Thursday, May 07, 2009

Attracting Women to Rails

One of the discussion panels this week at RailsConf 2009 in Las Vegas was "Women in Rails". The discussion was lead by Desi McAdam of DevChix.com and Hashrocket, Sarah Mei of LookSmart,and Lori Olson of Dragon Sharp Consulting and focused on some very basic issues:

A general question like “How do we get more women into technology?” isn’t actually useful for our community. Discussion usually devolves into nature vs. nurture, then affirmative action, and it all goes south from there.

So in this session we get down to brass tacks: how specifically can we bring more female programmers into the Rails community? How can we get them to come to RailsConf? Why aren’t they here already?

There are also some community-contributed questions here.

(In case you aren't familiar with the term, Ruby on Rails is "an open source web application framework for the Ruby programming language.)

You can watch the video of the panel embedded below (or on YouTube)*.

While some of the discussion is focused specifically on the Ruby community, a lot of what they discuss is applicable to other computer-related fields. One of the topics they discuss is the need for women who are already in the field to make themselves visible. I find that to be particularly timely in light of an incident that happened at the Golden Gate Ruby Conference (GoGaRuCo) conference a couple of weeks ago in San Francisco.

One of the presenters at the conference decided that his talk needed some interesting illustrations - not a bad idea in general, but unfortunately he chose to use pornographic photos of women. You can see the slide set here (NSFW, but supposedly some of the images have been removed). Not surprisingly this was controversial, and a number of the attendees were either offended, annoyed or both. The presenter gave an "I'm sorry if you were offended" non-apology, and that, not surprisingly, sparked a huge discussion.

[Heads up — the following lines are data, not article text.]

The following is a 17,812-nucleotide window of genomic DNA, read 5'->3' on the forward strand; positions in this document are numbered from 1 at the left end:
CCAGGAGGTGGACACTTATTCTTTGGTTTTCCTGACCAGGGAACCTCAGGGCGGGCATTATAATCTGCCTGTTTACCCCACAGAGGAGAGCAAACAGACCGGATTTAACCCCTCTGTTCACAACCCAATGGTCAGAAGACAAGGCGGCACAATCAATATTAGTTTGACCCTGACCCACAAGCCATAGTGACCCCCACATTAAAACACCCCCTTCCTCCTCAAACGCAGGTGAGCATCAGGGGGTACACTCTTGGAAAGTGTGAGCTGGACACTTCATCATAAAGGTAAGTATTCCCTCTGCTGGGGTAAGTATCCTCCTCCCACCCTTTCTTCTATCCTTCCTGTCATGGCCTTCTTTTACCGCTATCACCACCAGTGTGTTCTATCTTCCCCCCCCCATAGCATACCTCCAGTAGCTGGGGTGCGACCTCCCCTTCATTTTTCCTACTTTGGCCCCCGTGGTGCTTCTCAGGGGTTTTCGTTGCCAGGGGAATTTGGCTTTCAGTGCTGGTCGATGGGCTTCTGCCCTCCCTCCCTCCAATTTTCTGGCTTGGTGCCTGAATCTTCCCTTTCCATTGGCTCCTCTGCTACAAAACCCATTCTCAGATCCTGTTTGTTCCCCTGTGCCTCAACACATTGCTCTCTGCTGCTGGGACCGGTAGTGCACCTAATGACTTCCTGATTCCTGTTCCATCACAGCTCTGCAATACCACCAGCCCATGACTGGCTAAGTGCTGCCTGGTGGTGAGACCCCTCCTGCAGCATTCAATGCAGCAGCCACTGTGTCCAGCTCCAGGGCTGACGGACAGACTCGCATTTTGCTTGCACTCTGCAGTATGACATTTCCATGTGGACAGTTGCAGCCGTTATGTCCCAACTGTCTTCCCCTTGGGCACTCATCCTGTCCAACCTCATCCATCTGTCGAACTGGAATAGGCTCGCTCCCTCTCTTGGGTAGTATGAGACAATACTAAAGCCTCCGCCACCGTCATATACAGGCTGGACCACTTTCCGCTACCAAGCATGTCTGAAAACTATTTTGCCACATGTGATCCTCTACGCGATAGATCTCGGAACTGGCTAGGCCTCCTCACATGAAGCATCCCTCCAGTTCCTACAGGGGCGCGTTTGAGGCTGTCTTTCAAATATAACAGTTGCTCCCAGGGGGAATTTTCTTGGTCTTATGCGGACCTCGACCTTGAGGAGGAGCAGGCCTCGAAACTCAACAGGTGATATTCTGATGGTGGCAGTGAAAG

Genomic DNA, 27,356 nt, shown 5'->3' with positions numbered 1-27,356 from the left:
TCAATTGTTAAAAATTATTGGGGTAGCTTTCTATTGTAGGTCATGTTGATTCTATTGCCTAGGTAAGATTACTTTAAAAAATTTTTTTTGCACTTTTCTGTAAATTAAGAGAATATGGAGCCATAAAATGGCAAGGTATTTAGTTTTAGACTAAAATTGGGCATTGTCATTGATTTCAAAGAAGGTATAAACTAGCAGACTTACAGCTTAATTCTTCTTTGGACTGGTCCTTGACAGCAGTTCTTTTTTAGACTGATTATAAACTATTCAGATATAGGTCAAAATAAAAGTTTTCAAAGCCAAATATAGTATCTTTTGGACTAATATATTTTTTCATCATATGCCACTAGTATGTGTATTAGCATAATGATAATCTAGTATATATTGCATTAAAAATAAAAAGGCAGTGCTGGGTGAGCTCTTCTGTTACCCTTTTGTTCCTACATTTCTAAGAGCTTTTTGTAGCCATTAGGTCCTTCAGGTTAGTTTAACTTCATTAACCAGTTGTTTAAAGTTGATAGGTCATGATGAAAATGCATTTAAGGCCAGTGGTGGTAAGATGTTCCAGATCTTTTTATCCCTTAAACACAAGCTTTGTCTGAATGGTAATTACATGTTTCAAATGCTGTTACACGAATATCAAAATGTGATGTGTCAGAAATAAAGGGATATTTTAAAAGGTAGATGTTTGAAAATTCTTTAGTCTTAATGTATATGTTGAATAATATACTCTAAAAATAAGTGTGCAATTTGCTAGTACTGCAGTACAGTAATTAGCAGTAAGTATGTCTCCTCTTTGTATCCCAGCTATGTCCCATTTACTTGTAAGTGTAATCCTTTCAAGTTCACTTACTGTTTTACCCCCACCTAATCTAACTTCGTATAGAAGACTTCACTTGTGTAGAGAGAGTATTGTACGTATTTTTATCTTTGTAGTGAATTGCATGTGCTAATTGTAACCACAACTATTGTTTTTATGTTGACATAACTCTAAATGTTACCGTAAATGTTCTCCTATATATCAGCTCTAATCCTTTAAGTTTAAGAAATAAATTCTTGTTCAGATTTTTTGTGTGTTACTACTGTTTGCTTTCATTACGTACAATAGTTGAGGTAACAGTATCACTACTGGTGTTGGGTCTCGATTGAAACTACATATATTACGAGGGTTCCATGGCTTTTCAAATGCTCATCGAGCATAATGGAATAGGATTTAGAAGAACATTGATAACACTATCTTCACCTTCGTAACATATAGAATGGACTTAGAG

You can read a collection of responses by a number women in the community here and more discussion at Sarah Mei's blog, Liz Keogh's blog, and at MetaFilter (and probably lots of other places too). There's a lot of the usual I think Martin Fowler made a very good point:

The reaction of the rails leadership thus far is to deny the offense. I'll say now that I don't believe they are sexist. I believe that they didn't think the talk would give this much offense - and even that they don't think the talk should give offense.

At this point there's an important principle. I can't choose whether someone is offended by my actions. I can choose whether I care. The nub is that whatever the presenter may think, people were offended - both in the talk and those who saw the slides later. It doesn't matter whether or not you think the slides were pornographic. The question is does the presenter, and the wider community, care that women feel disturbed, uncomfortable, marginalized and a little scared.

And this, to me, is the point that often gets ignored when these controversies arise. So often the discussion it seems to get derailed into a debate on whether people "should" be offended by an incident (with the usual claims that anyone who isn't prudish should be just fine with images of sexy women or discussion of women's sexiness), rather than acknowledging that making a subset of your audience uncomfortable is a problem. What also gets lost is that images or comments don't necessarily have to be offensive in and of themselves to make some uncomfortable, particularly when they are used in a professional context. Just making the atmosphere feel like a straight boy's club is enough to make some women feel unwelcome.